Currently, Nobel laureate for peace, Aung San Suu Kyi is the de facto head of Myanmar as the State Chancellor. Her government does not recognize them as an ethnic group either and violence is blamed on the Rohingya “terrorists”. The international community criticizes Suu Kyi for her failure to even criticize the acts of violence against them. The government responds by saying that domestic investigation was underway and they “the right to defend the country by lawful means” in the face of “increasing terrorist activities”.

Former UN Chief Kofi Annan, in September 2016 was entrusted by Suu Kyi to head a commission to come up with recommendations to heal the rift with the Rohingyas. The report was released in August last and the government accepted them saying that the report would be given “full consideration with the view to carrying out the recommendations to the fullest extent ... in line with the situation on the ground”.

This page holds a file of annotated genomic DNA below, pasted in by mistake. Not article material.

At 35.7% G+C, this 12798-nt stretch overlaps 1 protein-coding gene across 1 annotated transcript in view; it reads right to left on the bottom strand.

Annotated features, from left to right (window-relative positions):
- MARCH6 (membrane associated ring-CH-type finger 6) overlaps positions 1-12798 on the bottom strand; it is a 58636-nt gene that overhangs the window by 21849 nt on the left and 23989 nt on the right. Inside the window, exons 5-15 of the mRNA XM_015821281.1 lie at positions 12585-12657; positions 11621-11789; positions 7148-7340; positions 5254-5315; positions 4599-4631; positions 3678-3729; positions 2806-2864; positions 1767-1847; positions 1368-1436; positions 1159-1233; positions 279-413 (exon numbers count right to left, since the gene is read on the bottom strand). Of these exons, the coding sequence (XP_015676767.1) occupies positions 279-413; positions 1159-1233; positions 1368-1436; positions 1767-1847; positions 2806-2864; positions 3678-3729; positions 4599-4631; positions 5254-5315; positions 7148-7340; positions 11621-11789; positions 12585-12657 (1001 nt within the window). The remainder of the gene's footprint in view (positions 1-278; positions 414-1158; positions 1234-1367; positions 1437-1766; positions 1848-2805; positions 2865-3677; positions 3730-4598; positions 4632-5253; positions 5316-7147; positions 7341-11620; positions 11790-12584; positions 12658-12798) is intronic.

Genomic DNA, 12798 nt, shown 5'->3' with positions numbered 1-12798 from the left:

On 19th September, in a televised address, Suu Kyi condemned “all human rights violations” occurring in Rakhine and said that the state would verify the status of anybody who had fled in the last month as a result of violence, “at any time”. However, there was much criticism since no clear-cut process for verification was given and no proper explanation was rendered for those who could return.

How does Bangladesh take the Refugee crisis?
Currently, more than half a million refugees stay in Bangladesh in temporary camps, most of whom are unregistered. Those living outside the camps have been tagged as having “illegally infiltrated”. The security forces in the country have often attempted to stop Rohingyas from crossing the border and entering.